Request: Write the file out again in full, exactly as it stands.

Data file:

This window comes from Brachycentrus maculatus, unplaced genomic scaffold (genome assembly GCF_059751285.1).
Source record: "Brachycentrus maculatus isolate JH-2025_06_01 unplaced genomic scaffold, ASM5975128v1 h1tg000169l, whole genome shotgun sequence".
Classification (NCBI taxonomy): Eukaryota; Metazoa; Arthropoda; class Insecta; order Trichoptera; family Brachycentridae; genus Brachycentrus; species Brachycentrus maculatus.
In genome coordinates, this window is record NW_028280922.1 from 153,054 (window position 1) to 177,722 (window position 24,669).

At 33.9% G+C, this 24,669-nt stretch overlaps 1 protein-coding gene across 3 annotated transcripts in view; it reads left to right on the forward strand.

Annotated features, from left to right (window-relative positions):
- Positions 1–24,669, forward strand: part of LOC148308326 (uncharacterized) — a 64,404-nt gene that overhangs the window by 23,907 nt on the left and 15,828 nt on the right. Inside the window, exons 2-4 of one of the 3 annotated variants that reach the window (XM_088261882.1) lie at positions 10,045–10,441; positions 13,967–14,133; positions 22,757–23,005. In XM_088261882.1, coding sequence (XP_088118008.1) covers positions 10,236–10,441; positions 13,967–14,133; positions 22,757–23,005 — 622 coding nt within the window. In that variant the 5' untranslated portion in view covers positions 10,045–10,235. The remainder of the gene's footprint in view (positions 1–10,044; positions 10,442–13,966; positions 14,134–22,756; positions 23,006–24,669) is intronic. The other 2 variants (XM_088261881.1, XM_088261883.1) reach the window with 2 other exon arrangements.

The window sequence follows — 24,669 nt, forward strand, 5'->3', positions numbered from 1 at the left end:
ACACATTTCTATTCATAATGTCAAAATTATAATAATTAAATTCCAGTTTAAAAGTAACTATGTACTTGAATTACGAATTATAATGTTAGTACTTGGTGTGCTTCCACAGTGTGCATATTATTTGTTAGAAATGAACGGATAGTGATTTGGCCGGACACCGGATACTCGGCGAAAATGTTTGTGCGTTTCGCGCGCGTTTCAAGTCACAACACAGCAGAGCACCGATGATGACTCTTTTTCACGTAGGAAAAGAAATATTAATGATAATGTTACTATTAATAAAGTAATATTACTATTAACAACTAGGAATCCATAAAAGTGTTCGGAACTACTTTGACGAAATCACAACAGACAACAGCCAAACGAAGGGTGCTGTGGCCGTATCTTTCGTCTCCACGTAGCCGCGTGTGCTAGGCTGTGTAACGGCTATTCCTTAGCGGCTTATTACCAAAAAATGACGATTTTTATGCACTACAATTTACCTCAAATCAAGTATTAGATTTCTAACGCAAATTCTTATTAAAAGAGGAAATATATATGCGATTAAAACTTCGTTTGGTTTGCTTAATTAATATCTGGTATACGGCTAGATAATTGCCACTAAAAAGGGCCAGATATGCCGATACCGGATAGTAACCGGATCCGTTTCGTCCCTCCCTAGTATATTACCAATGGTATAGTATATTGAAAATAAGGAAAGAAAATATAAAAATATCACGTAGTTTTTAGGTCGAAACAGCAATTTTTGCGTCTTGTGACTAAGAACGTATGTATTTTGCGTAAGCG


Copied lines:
This window comes from Brachycentrus maculatus, unplaced genomic scaffold (genome assembly GCF_059751285.1).
Source record: "Brachycentrus maculatus isolate JH-2025_06_01 unplaced genomic scaffold, ASM5975128v1 h1tg000169l, whole genome shotgun sequence".
Classification (NCBI taxonomy): Eukaryota; Metazoa; Arthropoda; class Insecta; order Trichoptera; family Brachycentridae; genus Brachycentrus; species Brachycentrus maculatus.
In genome coordinates, this window is record NW_028280922.1 from 153,054 (window position 1) to 177,722 (window position 24,669).

At 33.9% G+C, this 24,669-nt stretch overlaps 1 protein-coding gene across 3 annotated transcripts in view; it reads left to right on the forward strand.

Annotated features, from left to right (window-relative positions):
- Positions 1–24,669, forward strand: part of LOC148308326 (uncharacterized) — a 64,404-nt gene that overhangs the window by 23,907 nt on the left and 15,828 nt on the right. Inside the window, exons 2-4 of one of the 3 annotated variants that reach the window (XM_088261882.1) lie at positions 10,045–10,441; positions 13,967–14,133; positions 22,757–23,005. In XM_088261882.1, coding sequence (XP_088118008.1) covers positions 10,236–10,441; positions 13,967–14,133; positions 22,757–23,005 — 622 coding nt within the window. In that variant the 5' untranslated portion in view covers positions 10,045–10,235. The remainder of the gene's footprint in view (positions 1–10,044; positions 10,442–13,966; positions 14,134–22,756; positions 23,006–24,669) is intronic. The other 2 variants (XM_088261881.1, XM_088261883.1) reach the window with 2 other exon arrangements.

The window sequence follows — 24,669 nt, forward strand, 5'->3', positions numbered from 1 at the left end:
ACACATTTCTATTCATAATGTCAAAATTATAATAATTAAATTCCAGTTTAAAAGTAACTATGTACTTGAATTACGAATTATAATGTTAGTACTTGGTGTGCTTCCACAGTGTGCATATTATTTGTTAGAAATGAACGGATAGTGATTTGGCCGGACACCGGATACTCGGCGAAAATGTTTGTGCGTTTCGCGCGCGTTTCAAGTCACAACACAGCAGAGCACCGATGATGACTCTTTTTCACGTAGGAAAAGAAATATTAATGATAATGTTACTATTAATAAAGTAATATTACTATTAACAACTAGGAATCCATAAAAGTGTTCGGAACTACTTTGACGAAATCACAACAGACAACAGCCAAACGAAGGGTGCTGTGGCCGTATCTTTCGTCTCCACGTAGCCGCGTGTGCTAGGCTGTGTAACGGCTATTCCTTAGCGGCTTATTACCAAAAAATGACGATTTTTATGCACTACAATTTACCTCAAATCAAGTATTAGATTTCTAACGCAAATTCTTATTAAAAGAGGAAATATATATGCGATTAAAACTTCGTTTGGTTTGCTTAATTAATATCTGGTATACGGCTAGATAATTGCCACTAAAAAGGGCCAGATATGCCGATACCGGATAGTAACCGGATCCGTTTCGTCCCTCCCTAGTATATTACCAATGGTATAGTATATTGAAAATAAGGAAAGAAAATATAAAAATATCACGTAGTTTTTAGGTCGAAACAGCAATTTTTGCGTCTTGTGACTAAGAACGTATGTATTTTGCGTAAGCG